The mostly commonly known ‘healthy’ junk food is Red Wine. Researchers conducted a study, which was published in The Journal of the Federation of American Societies for Experimental Biology, in which one of the main ingredients in red wine was examined. This ingredient, known as Resveratrol, increases HDL cholesterol and prevents blood clotting. It also reduces inflammation and improves blood circulation around the heart. Resveratrol can be found in both the seeds and the skins of grapes.
Red wine also contains flavonoids and antioxidants as well. The antioxidants help in preventing heart disease and cancer, whilst the flavonoids help in preventing the formation of blood clots and plaques build up in the arteries.
Although the health benefits of dark chocolate have been touted for years, it was not until 2003 when a new report emerged in The Journal of the American Medical Association, which clearly defined the benefits.
For starters, the high amounts of antioxidants in dark chocolate have been proven to lower blood pressure and LDL (bad) cholesterol. Dark chocolate also encourages endorphin production in the body. It also contains serotonin, a natural mood enhancer, which, in turn, works as an aphrodisiac as well.
These benefits only exist if you consume at least 100 grams of dark chocolate per day. However, to be considered truly ‘dark’, the chocolate must contain a minimum of 65% cacao. In fact, the more cacao that is in the chocolate, the more benefits exist.
Be forewarned, in order to reap the full benefits of dark chocolate, you will need to eat roughly a quarter of a pound of dark chocolate that has a cocoa percentage of 65% or more.
Another alcoholic beverage that is good for you is Guinness. Researchers at The University of Wisconsin claim that drinking just one pint of this dark and thick beer can be the equivalent of taking a low dose of aspirin in order to improve blood circulation, thereby lowering any risk of blood clots forming or heart attacks occurring.
Apparently, Guinness contains antioxidant compounds that are quite similar in nature to those commonly found in fruits and vegetables. These antioxidants work to improve a person’s health by slowing down the deposit of harmful cholesterol on their artery walls.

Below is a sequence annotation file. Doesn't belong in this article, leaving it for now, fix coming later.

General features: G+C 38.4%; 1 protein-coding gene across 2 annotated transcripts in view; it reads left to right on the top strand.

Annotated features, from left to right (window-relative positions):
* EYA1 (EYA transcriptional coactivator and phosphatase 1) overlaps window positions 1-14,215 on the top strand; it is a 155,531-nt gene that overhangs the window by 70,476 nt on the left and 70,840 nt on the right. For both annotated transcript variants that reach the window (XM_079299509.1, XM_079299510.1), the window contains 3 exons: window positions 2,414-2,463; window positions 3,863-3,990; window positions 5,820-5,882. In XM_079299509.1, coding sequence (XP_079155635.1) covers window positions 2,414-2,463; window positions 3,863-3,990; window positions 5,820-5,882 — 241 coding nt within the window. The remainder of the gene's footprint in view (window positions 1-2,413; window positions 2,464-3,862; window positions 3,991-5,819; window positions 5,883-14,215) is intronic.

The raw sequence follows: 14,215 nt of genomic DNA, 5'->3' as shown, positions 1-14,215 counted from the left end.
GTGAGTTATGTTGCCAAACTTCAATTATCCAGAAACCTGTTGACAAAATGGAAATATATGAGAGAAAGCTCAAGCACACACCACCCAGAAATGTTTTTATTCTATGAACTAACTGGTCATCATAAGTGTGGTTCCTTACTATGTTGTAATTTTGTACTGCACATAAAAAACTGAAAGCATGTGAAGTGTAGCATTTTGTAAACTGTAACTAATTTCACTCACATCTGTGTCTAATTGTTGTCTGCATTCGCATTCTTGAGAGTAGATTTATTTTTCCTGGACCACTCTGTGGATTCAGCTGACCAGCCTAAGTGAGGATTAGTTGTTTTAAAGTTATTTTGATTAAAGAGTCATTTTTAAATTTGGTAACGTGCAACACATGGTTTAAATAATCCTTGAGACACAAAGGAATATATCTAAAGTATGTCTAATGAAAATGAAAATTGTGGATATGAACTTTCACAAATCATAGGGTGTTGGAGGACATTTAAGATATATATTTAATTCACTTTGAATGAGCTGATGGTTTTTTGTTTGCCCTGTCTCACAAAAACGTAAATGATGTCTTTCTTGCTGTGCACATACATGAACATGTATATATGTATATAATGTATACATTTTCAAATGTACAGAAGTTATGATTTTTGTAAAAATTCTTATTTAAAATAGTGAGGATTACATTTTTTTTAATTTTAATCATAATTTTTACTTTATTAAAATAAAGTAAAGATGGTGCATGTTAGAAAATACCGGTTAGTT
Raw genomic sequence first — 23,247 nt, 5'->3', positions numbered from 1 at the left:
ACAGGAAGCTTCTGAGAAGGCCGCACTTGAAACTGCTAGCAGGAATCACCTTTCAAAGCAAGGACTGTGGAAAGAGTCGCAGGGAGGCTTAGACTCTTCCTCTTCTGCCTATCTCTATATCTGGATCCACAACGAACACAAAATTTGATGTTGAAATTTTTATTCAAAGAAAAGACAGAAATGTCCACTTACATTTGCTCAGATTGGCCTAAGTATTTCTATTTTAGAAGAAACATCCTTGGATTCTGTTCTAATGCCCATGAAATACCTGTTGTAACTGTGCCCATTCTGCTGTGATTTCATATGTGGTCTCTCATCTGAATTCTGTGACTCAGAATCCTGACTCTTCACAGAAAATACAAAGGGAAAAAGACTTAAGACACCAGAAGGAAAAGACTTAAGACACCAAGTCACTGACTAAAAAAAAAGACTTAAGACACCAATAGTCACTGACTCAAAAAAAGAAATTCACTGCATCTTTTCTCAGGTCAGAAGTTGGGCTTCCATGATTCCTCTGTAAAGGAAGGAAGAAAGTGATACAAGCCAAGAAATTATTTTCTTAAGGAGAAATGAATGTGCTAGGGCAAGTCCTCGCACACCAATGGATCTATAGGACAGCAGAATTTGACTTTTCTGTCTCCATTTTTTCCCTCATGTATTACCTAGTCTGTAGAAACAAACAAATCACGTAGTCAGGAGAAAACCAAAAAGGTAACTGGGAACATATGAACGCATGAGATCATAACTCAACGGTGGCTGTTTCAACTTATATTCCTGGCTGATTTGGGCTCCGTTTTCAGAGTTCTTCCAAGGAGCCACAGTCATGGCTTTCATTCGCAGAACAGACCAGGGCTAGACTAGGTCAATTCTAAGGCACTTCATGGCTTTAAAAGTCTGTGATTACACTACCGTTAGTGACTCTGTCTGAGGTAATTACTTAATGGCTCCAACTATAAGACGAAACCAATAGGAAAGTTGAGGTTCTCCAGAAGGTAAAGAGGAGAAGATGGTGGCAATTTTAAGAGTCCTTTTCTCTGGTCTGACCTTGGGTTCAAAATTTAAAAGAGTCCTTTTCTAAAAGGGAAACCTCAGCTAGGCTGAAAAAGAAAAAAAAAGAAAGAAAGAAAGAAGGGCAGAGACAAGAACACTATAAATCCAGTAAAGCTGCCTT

In 1992, a study was published in The Journal of the American Oil Chemists’ Society, indicating that eating Cheese Whiz was good for you. Why? Because Cheese Whiz, like other processed cheeses, dairy and meat products, contains Conjugated Linoleic Acid (CLA). In fact, this study revealed that processed cheeses, such as Cheese Whiz, actually contained more Conjugated Linoleic Acid than any type of natural cheese, such as gouda. Not only does the Conjugated Linoleic Acid work as an effective antioxidant, but CLA also has certain anti carcinogenic properties too.
M&M;’s are a classic American candy. But, new research from the University of Rochester Medical Center may be set to prove that this candy is actually good for you – at least the blue ones. This research indicated that the blue dye was quite effective in speeding up the recovery process for rats who had suffered spinal cord injuries.
Another study published in the Proceedings of the National Academy of Sciences, states that an artificial dye that has the same chemical characteristics as the blue dye that is used to make the blue M&M;’s, may be the key in treating spinal cord injuries.
Within approximately 15 minutes of suffering a paralyzing injury, the blue dye compound, called Brilliant Blue G, was injected into the veins of rats.
Surprisingly, those rates who had been administered the Brilliant Blue G compound, became blue momentarily before regaining their ability to walk, although a few rats did have a limp. On the other hand, those rats that did not receive the Brilliant Blue G compound intravenously, made a slower recovery.
The research utilized an earlier finding that demonstrated that adenosine triphosphate, a chemical designed to keep the cells of the body alive and well, would immediately saturate the area surrounding a spinal cord injury, thereby killing off the surrounding good cells that enable a person to move.
However, when the Brilliant Blue G compound was injected, it immediately halted the adenosine triphosphat’s effects.
Director of the Center for Translational Neuromedicine at the University of Rochester Medical Center and the co-author of the study, Dr. Maiken Nedergaard, explained that:
“They are actually doing something that the other colors do not.”
All the more reason to eat M&M;’s!
Photo Credit: jswieringa